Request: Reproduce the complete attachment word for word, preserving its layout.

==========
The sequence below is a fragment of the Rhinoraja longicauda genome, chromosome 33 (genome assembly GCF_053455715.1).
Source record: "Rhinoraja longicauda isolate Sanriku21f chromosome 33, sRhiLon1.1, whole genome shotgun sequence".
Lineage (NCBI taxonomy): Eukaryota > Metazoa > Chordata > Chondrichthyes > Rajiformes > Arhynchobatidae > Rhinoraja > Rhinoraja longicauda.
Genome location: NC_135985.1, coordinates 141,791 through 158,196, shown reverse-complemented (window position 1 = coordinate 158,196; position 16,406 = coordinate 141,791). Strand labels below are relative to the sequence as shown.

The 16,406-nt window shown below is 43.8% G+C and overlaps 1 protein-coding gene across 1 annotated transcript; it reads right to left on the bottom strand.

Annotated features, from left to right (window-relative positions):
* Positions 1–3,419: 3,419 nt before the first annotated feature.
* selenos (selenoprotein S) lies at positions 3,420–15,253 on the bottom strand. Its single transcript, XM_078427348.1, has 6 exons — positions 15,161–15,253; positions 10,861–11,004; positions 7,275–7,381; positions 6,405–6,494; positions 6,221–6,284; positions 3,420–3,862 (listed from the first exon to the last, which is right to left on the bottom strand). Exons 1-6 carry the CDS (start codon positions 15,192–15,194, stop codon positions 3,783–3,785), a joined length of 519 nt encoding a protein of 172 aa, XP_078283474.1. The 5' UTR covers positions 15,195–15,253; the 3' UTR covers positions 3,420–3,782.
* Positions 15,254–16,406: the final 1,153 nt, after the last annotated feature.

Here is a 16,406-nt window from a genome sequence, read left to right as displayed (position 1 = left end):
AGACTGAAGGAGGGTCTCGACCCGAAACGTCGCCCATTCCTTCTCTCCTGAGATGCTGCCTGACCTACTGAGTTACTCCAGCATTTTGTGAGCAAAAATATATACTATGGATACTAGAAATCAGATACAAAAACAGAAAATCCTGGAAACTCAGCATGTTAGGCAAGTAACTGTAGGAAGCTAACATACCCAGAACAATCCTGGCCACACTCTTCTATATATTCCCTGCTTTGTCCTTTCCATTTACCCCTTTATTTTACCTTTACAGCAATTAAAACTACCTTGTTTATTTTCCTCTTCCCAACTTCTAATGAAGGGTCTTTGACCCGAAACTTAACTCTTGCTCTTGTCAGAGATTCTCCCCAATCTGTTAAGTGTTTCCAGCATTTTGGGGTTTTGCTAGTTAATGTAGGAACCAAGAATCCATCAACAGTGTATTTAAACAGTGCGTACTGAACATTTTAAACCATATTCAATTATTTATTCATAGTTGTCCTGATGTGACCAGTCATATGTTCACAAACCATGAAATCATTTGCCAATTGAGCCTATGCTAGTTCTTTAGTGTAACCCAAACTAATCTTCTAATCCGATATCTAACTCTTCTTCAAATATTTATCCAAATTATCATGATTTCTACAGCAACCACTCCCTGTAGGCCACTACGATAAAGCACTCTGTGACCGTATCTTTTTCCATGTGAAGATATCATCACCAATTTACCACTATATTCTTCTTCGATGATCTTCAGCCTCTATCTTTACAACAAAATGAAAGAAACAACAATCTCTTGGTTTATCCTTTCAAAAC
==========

The sequence below is a fragment of the Rhinoraja longicauda genome, chromosome 33 (genome assembly GCF_053455715.1).
Source record: "Rhinoraja longicauda isolate Sanriku21f chromosome 33, sRhiLon1.1, whole genome shotgun sequence".
Lineage (NCBI taxonomy): Eukaryota > Metazoa > Chordata > Chondrichthyes > Rajiformes > Arhynchobatidae > Rhinoraja > Rhinoraja longicauda.
Genome location: NC_135985.1, coordinates 141,791 through 158,196, shown reverse-complemented (window position 1 = coordinate 158,196; position 16,406 = coordinate 141,791). Strand labels below are relative to the sequence as shown.

The 16,406-nt window shown below is 43.8% G+C and overlaps 1 protein-coding gene across 1 annotated transcript; it reads right to left on the bottom strand.

Annotated features, from left to right (window-relative positions):
* Positions 1–3,419: 3,419 nt before the first annotated feature.
* selenos (selenoprotein S) lies at positions 3,420–15,253 on the bottom strand. Its single transcript, XM_078427348.1, has 6 exons — positions 15,161–15,253; positions 10,861–11,004; positions 7,275–7,381; positions 6,405–6,494; positions 6,221–6,284; positions 3,420–3,862 (listed from the first exon to the last, which is right to left on the bottom strand). Exons 1-6 carry the CDS (start codon positions 15,192–15,194, stop codon positions 3,783–3,785), a joined length of 519 nt encoding a protein of 172 aa, XP_078283474.1. The 5' UTR covers positions 15,195–15,253; the 3' UTR covers positions 3,420–3,782.
* Positions 15,254–16,406: the final 1,153 nt, after the last annotated feature.

Here is a 16,406-nt window from a genome sequence, read left to right as displayed (position 1 = left end):
AGACTGAAGGAGGGTCTCGACCCGAAACGTCGCCCATTCCTTCTCTCCTGAGATGCTGCCTGACCTACTGAGTTACTCCAGCATTTTGTGAGCAAAAATATATACTATGGATACTAGAAATCAGATACAAAAACAGAAAATCCTGGAAACTCAGCATGTTAGGCAAGTAACTGTAGGAAGCTAACATACCCAGAACAATCCTGGCCACACTCTTCTATATATTCCCTGCTTTGTCCTTTCCATTTACCCCTTTATTTTACCTTTACAGCAATTAAAACTACCTTGTTTATTTTCCTCTTCCCAACTTCTAATGAAGGGTCTTTGACCCGAAACTTAACTCTTGCTCTTGTCAGAGATTCTCCCCAATCTGTTAAGTGTTTCCAGCATTTTGGGGTTTTGCTAGTTAATGTAGGAACCAAGAATCCATCAACAGTGTATTTAAACAGTGCGTACTGAACATTTTAAACCATATTCAATTATTTATTCATAGTTGTCCTGATGTGACCAGTCATATGTTCACAAACCATGAAATCATTTGCCAATTGAGCCTATGCTAGTTCTTTAGTGTAACCCAAACTAATCTTCTAATCCGATATCTAACTCTTCTTCAAATATTTATCCAAATTATCATGATTTCTACAGCAACCACTCCCTGTAGGCCACTACGATAAAGCACTCTGTGACCGTATCTTTTTCCATGTGAAGATATCATCACCAATTTACCACTATATTCTTCTTCGATGATCTTCAGCCTCTATCTTTACAACAAAATGAAAGAAACAACAATCTCTTGGTTTATCCTTTCAAAAC